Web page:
Here are the key risks and opportunities for 2018:

  • Attracting and Retaining a Quality Workforce

    Productivity challenges exist when a manufacturer can’t retain a consistent workforce. Manufacturing companies today have a hard time finding employees who will be on time for work and stick with their jobs. When it’s hard to find reliable personnel, employers have to spend more time hiring and training new employees, then rehiring and training new employees. While manufacturing firms are doing what they can to inspire a new generation of manufacturing employees and experts, there is still a considerable void when it comes to skills and experience.

    Work with schools and universities in your community to ensure that schools are teaching and promoting manufacturing-focused subjects. In addition, you can bridge the generation gap by encouraging your older employees to gradually slow down to retirement, passing on valuable skills to younger employees during a transition phase. You should prepare for a wave of retirements in the next 10 years.

  • Cybersecurity

    Manufacturers should be proactive in cybersecurity by implementing effective controls to prevent and detect cyber-crime. A successful cybersecurity campaign includes educating employees of potential phishing schemes. Potential effects of a network infiltration include shut down of operations, theft of sensitive customer information, or theft of sensitive banking information.

  • Big Data Management and IT Infrastructure

    Manufacturing involves a great deal of data and reliance on IT systems. Many companies are unsure of how to access and use that data to leverage positioning within a competitive market. In order for manufacturers to leverage their data properly, they must study data management opportunities and challenges, identify data management abilities, and prioritize data analysis plans. Additionally, manufacturers may consider completing an IT assessment to determine if investments need to be made to advance the company through more effective systems that facilitate data analysis.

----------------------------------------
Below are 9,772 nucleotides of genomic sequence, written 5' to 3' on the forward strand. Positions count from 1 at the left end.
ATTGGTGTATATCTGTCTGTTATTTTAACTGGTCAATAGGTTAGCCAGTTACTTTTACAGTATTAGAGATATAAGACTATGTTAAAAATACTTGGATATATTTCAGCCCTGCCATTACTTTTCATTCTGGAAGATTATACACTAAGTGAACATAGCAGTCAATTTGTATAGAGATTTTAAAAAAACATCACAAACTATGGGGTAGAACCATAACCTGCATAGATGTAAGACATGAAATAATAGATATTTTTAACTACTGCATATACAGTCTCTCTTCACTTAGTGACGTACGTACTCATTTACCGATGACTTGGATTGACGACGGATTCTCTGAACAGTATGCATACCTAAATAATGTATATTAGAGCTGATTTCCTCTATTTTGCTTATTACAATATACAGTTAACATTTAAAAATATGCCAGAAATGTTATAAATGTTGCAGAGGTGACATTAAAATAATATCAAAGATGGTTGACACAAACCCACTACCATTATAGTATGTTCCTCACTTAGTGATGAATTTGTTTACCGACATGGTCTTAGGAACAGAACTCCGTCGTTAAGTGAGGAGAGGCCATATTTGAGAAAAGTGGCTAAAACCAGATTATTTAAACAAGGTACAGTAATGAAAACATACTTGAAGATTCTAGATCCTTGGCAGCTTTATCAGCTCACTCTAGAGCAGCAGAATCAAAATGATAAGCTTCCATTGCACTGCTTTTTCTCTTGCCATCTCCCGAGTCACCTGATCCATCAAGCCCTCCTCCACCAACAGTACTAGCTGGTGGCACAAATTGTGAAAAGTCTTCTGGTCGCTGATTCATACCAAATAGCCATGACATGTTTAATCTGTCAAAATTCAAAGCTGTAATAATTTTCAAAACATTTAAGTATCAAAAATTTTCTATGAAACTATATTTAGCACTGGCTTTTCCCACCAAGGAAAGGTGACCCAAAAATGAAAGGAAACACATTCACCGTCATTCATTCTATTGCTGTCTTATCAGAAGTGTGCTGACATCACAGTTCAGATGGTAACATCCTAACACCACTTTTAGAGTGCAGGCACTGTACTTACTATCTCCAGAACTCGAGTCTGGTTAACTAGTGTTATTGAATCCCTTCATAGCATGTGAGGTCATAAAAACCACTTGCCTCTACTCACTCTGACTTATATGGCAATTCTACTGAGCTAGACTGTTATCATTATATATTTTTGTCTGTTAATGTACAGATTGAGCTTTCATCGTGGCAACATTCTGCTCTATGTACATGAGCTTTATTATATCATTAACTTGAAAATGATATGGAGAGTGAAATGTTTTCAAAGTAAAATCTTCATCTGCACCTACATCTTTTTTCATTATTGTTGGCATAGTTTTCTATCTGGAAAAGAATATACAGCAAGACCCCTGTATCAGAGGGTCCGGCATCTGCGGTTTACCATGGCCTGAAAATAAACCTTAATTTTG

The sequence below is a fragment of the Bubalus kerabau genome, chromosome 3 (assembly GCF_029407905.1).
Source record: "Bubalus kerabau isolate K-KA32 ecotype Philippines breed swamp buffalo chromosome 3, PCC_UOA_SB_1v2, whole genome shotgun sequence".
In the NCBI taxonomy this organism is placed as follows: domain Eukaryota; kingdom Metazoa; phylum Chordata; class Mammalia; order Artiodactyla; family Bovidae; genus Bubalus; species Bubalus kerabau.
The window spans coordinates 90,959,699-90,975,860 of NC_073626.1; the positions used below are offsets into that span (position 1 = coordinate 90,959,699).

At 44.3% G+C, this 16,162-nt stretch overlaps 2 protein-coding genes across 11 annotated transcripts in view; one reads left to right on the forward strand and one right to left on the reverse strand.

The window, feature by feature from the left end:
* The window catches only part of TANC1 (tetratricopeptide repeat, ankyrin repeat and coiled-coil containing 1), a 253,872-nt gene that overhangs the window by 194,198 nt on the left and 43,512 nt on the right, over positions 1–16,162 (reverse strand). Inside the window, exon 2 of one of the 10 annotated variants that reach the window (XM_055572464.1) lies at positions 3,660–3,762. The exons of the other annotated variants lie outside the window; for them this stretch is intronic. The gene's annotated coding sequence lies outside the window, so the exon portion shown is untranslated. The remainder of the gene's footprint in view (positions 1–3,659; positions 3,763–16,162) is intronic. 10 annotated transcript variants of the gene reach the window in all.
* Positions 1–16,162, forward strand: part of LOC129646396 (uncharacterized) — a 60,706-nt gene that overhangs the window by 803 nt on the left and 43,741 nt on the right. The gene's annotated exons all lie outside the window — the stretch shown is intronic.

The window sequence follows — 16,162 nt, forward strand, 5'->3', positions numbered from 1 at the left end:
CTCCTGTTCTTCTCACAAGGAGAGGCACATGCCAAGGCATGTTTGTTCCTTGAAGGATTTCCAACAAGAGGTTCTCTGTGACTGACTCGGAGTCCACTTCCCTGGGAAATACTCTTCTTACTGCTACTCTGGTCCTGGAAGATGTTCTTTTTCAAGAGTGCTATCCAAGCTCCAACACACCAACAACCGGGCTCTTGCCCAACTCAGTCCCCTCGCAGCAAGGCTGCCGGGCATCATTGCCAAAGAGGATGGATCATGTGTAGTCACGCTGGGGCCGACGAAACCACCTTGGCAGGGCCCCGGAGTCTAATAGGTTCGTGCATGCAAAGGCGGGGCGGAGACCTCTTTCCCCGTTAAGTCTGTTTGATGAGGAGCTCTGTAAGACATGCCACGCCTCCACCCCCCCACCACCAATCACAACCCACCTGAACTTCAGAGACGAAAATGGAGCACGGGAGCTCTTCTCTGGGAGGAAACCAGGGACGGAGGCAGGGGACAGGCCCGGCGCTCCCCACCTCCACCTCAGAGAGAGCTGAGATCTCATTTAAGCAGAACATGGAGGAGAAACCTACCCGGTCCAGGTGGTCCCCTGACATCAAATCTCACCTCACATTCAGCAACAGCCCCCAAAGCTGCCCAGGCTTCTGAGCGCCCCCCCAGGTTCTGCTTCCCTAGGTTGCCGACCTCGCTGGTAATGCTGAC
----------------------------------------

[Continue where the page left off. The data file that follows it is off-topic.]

• Product Development and Innovation

    The global marketplace puts an emphasis on product development and innovation, so make sure you don’t miss out on well supported R&D opportunities. Focus is needed to manage the innovation process and allow for a good flow of new product ideas and innovations to enhance future success.

  • Regulation Compliance and Traceability

    The manufacturing sector faces increasing regulation and compliance measures. Inconsistent regulations from state to state and country to country present competitive challenges. You must have complete visibility throughout your supply chain for your own compliance and that of your suppliers. Compliance can include everything from product safety to IT security to fair competition. Revenue and lease accounting standards are changing and impacting manufactures’ financial statements in 2018-2020 as well. Identifying a complete population of all leases under the new standard presents significant challenges to all businesses.